Around one percent of books are optioned for film or television, and only one percent of those titles ever make it to production.
Eric Jager, author and English professor at UCLA, had no idea of the very long odds, or of the interminable delays, when, more than twenty-five years ago, he first came across the historic true story of a late 1300s knight, squire and lady, and thought, “This would make a great movie!”
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Now, their tale is being made into a period drama starring Jodie Comer (The White Princess), Ben Affleck (Shakespeare in Love), Matt Damon (The Talented Mr. Ripley), Harriet Walter (Belgravia), and Adam Driver (Marriage Story), based on Jager’s non-fiction book The Last Duel.
Below, Jager shares how his interest in the medieval scandal led him on a quest of his own, leading him to write The Last Duel.
“At that time there was much talk in France, and as far as the most distant parts of the kingdom, of a duel to the death which was to take place in Paris following a decision of the High Court….”
Thus the chronicler Jean Froissart begins his tale of a sensational trial by combat on a cold December morning in 1386, at a field of battle laid out behind an old priory, as the king of France and an eager crowd of many thousands watch. The Norman knight Jean de Carrouges had accused the squire Jacques Le Gris of having raped the knight’s young and beautiful wife Marguerite de Carrouges.
If Marguerite’s champion won the duel and killed his opponent, she would go free. But if he were slain, she, too, would pay with her life for having sworn a false oath.
When I first stumbled over the extraordinary true story of the knight, the squire and the lady more than twenty-five years ago, I was struck by the story’s raw emotional power and spectacular visual appeal. Despite taking place in the Middle-Ages, it resonated with things that still excite people today: honor and revenge, suffering and courage, villainy and heroism.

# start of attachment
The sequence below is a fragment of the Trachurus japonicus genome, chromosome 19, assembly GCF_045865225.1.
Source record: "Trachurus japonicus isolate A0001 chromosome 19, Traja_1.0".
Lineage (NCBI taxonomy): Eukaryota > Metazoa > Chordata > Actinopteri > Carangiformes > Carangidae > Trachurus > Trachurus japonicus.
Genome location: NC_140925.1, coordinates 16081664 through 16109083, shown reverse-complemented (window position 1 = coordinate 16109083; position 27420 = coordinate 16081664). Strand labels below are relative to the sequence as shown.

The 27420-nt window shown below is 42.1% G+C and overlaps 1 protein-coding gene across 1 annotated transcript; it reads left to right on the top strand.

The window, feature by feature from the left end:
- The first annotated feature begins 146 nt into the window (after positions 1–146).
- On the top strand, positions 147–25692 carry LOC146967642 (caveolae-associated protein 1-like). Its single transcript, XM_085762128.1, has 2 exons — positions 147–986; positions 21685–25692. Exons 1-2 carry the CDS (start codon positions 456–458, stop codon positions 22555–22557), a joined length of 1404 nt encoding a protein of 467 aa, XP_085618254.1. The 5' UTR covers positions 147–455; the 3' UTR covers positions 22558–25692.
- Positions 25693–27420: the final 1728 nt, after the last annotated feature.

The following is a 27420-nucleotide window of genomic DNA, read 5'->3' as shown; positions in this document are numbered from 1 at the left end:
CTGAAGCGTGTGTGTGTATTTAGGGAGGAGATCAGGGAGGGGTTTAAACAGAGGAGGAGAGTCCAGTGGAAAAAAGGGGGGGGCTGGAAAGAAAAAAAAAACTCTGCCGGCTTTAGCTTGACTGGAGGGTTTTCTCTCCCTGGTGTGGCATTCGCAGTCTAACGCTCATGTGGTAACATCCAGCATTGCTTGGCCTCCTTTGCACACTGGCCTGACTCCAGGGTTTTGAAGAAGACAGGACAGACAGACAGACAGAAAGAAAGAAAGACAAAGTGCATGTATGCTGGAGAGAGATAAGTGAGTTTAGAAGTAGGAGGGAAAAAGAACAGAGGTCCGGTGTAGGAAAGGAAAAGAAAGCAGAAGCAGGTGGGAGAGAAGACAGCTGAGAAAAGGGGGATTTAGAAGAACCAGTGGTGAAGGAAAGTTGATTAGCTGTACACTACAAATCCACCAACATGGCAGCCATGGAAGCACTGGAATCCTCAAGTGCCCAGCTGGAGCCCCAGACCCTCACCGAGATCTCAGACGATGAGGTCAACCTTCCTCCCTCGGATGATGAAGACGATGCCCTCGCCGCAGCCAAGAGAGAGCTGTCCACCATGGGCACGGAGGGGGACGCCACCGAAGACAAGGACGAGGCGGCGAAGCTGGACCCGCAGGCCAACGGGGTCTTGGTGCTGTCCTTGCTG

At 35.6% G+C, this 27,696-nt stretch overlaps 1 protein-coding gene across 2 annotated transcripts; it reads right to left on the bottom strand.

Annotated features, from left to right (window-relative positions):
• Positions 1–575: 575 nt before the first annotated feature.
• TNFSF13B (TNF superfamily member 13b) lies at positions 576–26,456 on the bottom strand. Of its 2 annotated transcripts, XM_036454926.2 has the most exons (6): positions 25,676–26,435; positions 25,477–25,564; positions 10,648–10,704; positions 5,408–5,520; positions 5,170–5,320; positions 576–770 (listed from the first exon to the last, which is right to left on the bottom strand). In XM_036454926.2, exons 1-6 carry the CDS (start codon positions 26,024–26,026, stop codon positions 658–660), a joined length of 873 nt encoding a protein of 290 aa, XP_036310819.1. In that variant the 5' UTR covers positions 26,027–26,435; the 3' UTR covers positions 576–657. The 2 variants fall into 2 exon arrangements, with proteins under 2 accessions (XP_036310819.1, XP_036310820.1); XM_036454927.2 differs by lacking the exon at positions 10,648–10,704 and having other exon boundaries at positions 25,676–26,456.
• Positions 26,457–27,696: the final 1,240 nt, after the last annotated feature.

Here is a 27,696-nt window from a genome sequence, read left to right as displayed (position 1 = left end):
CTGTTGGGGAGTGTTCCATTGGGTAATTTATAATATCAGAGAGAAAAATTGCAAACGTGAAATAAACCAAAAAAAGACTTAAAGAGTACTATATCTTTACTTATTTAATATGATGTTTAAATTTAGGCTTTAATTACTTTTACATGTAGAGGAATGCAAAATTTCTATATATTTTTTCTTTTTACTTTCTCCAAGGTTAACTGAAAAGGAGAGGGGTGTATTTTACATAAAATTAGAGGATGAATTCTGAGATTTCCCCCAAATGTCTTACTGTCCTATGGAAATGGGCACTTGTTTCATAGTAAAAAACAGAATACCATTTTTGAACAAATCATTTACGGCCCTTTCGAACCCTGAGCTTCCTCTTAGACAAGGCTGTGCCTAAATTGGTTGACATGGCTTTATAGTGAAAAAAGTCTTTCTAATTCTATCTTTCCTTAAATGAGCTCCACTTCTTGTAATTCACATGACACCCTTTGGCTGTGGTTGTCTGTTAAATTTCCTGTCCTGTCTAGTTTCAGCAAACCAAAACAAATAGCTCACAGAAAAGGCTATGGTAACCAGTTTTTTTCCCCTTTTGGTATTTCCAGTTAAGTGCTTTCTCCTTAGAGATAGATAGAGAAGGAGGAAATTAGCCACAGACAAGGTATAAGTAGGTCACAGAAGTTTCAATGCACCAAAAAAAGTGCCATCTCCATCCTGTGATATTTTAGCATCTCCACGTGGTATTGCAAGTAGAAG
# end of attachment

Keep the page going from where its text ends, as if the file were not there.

Instantly fascinated by the story, I wanted to know more. Did the alleged crime really occur? Was Le Gris really guilty? Had Marguerite told the truth? Did other accounts of the case survive? The chronicler’s few pages obviously left out many details, so I began to do some research.
I soon discovered that the Carrouges-Le Gris duel was notorious in French history as a supposed miscarriage of justice. The thorny “he said, she said” case had also changed the law in France.
It was the last time the Parlement of Paris (the chronicler’s “High Court”) had ever ordered a public judicial duel to resolve a case of alleged rape, helping to abolish trial by combat and ushering in an age of private, illegal duels.
I also learned that many key documents had survived, including the Parlement’s detailed summary of the case, the legal notes left by one of the attorneys, and assorted family records. And yet to my surprise, no one had ever published a full-length account of the affair. If I wanted a book about the 1386 case, it looked as though I would have to write it myself.
Captivated by the story and the controversy, I began collecting everything I could find about the affair. The primary sources — including several other chronicles — did not always agree, and some included wild inaccuracies about names, places and other details. Eventually, in the French archives, I would learn that even the published transcripts of the original documents contained significant errors and omissions passed down from one to the next.